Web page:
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On the Slow Train by Michael Williams

For our third instalment of our Recommended Railway Reads we have the pleasure of sharing an excerpt from ‘On the Slow Train’ by best-selling author Michael Williams, which takes you to the very beginning of the book and finds the author at the remotest railway junction in the most westerly part of England! The success of this book led Michael to write a follow-up On the Slow Train Again and his other notable railways reads include Steaming to Victory and The Trains Now Departed. Michael is a journalist and academic – writing, broadcasting and blogging on transport, society, the media and other issues of the day for the national media and many other outlets, including the Independent, the BBC, the Daily Mail, the Daily Telegraph, the Guardian, and the New Statesman. Michael is also a leading travel writer, reporting on journeys around the world for a variety of publications. In his academic role, he is co-editor and author of the book The Future of Quality News Journalism. He lives with his family in Camden Town, London. Here is Ffestiniog Travel’s introduction to his work.

On the Slow Train cover“Everybody has dreamt of a land where the sun always shines and has never proved harmful, where it is always warm, but never enervating, where we may bathe in the winter and take active exercise in the summer. We had to have a name for this Elysium, so we called it the Cornish Riviera”

This morning I am officially standing in Paradise. Well, actually I’m on the platform of St Erth station in Cornwall, the remotest junction in the most westerly part of England, with the Great Western Railway’s famous 1934 guidebook The Cornish Riviera in my pocket, from which this quote is taken. It’s a bit chilly even on a July morning in this Elysium, but we must believe what we are told because the book is published with the imprimatur of “Sir James Milne, General Manager, Paddington Station, London”. As every schoolchild with any knowledge of the railway system knows, GWR stands for God’s Wonderful Railway.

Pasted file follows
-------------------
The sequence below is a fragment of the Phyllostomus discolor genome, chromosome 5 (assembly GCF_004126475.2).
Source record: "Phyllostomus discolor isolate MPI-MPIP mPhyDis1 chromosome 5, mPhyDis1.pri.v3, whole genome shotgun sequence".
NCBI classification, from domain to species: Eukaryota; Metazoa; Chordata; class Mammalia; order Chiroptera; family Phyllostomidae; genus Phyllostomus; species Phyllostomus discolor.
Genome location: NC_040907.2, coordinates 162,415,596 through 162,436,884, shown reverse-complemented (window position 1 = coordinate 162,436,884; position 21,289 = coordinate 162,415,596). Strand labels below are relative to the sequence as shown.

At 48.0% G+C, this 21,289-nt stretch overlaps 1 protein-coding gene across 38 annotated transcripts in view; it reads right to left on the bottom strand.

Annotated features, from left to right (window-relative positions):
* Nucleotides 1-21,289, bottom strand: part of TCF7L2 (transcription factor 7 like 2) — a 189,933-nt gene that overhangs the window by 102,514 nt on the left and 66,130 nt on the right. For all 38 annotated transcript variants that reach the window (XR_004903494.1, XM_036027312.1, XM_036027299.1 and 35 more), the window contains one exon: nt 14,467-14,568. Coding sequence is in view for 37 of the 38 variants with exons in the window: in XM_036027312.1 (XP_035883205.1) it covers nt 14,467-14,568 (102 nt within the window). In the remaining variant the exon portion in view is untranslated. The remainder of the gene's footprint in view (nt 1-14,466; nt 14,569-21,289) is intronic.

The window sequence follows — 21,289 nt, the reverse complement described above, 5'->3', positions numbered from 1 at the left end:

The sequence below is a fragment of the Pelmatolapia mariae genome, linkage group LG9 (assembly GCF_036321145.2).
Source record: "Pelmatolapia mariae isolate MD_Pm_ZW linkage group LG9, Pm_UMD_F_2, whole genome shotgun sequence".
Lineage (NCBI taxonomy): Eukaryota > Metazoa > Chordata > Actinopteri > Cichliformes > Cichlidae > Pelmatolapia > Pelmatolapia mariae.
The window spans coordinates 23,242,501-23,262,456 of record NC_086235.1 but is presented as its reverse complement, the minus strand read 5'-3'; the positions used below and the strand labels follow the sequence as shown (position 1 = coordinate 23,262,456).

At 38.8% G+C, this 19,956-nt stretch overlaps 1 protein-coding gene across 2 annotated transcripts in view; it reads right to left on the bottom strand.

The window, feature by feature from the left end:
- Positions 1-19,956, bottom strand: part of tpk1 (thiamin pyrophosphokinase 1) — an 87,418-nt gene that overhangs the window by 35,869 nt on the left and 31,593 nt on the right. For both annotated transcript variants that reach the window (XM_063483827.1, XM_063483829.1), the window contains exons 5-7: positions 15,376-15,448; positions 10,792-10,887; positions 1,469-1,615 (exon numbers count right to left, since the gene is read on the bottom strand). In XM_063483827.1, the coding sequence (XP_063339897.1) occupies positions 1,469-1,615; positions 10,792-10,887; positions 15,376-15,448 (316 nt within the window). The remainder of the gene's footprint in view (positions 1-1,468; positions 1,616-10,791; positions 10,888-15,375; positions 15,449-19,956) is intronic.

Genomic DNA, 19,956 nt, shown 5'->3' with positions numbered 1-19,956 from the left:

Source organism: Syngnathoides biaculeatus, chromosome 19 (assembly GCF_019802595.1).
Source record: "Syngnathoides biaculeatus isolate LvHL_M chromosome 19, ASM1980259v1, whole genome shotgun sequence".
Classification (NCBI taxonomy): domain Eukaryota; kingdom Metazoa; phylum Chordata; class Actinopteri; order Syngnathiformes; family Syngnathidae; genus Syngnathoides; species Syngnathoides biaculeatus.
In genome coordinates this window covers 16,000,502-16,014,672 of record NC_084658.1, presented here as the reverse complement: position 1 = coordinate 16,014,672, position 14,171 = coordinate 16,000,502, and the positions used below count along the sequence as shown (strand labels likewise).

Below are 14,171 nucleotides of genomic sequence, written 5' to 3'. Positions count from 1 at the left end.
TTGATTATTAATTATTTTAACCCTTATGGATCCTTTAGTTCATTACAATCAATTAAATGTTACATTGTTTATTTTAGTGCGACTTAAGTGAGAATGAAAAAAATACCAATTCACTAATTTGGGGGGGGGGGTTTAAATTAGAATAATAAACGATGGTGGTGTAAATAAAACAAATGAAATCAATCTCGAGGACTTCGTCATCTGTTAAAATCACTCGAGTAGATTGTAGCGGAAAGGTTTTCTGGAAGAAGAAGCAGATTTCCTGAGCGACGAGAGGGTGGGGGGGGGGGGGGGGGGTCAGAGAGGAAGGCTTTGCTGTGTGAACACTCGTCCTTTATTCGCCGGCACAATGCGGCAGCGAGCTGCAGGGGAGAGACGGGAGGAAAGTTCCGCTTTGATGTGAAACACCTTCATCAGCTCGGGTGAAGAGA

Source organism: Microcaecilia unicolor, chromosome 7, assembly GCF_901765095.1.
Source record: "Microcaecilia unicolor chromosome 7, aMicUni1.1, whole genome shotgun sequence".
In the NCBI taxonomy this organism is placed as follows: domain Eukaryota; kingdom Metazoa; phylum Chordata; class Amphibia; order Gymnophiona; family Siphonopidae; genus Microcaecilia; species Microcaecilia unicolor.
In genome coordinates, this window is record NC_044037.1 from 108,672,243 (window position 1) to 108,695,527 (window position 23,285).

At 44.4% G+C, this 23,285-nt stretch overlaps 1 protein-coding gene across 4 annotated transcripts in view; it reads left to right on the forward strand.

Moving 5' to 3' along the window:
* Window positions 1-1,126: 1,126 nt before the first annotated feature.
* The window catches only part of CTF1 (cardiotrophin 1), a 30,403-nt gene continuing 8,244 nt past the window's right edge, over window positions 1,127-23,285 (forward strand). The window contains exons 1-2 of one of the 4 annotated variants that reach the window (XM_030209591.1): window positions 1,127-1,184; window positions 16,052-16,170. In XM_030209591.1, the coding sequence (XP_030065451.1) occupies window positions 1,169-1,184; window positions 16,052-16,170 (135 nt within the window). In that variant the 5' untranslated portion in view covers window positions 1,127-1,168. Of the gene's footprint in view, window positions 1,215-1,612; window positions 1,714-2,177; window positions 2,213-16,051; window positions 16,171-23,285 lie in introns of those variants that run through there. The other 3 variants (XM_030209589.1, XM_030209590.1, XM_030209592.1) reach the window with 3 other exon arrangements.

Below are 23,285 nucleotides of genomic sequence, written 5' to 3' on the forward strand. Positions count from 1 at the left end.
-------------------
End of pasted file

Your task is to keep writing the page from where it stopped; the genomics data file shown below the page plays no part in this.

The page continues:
But there is another special reason for being here today. Michael Flanders and Donald Swann proved remarkably prophetic in their song Slow Train. Ultimately, most of the little stations and lines they sang about closed down, but there was a major exception - the branch from this unspoilt little Victorian station to St Ives, seven miles from here along the Hayle estuary. “From Selby to Goole,” they sang, “from St Erth to St Ives. They’ve all passed out of our lives.” But they didn’t all disappear, as it turns out. The little cerise-coloured Class 150 diesel railcar humming in the bay platform is proof of how much has changed in nearly half a century since Beeching, and just how wrong the former BR chairman got it. Not only has it outlived the good chairman but is one of the few rural branch lines in the UK to make money.

Michael WilliamsThese days, with St Ives transformed from a backward pilchard-fishing village, to a cool international resort, with its own branch of the Tate Gallery, the railway has resumed the same central place in the town’s life as it had when it was built in 1877. If only Flanders and Swann could have lived to see it. Passenger numbers have more than doubled in less than ten years. And not only that, we are in for a visual treat. The St Ives Bay line may be only four and a quarter miles long, but many regard it as the most scenic short railway in Europe.

You can find out more about Michael and his work and books at https://www.michaelwennwilliams.co.uk/ or follow him on Twitter @mikewwilliams

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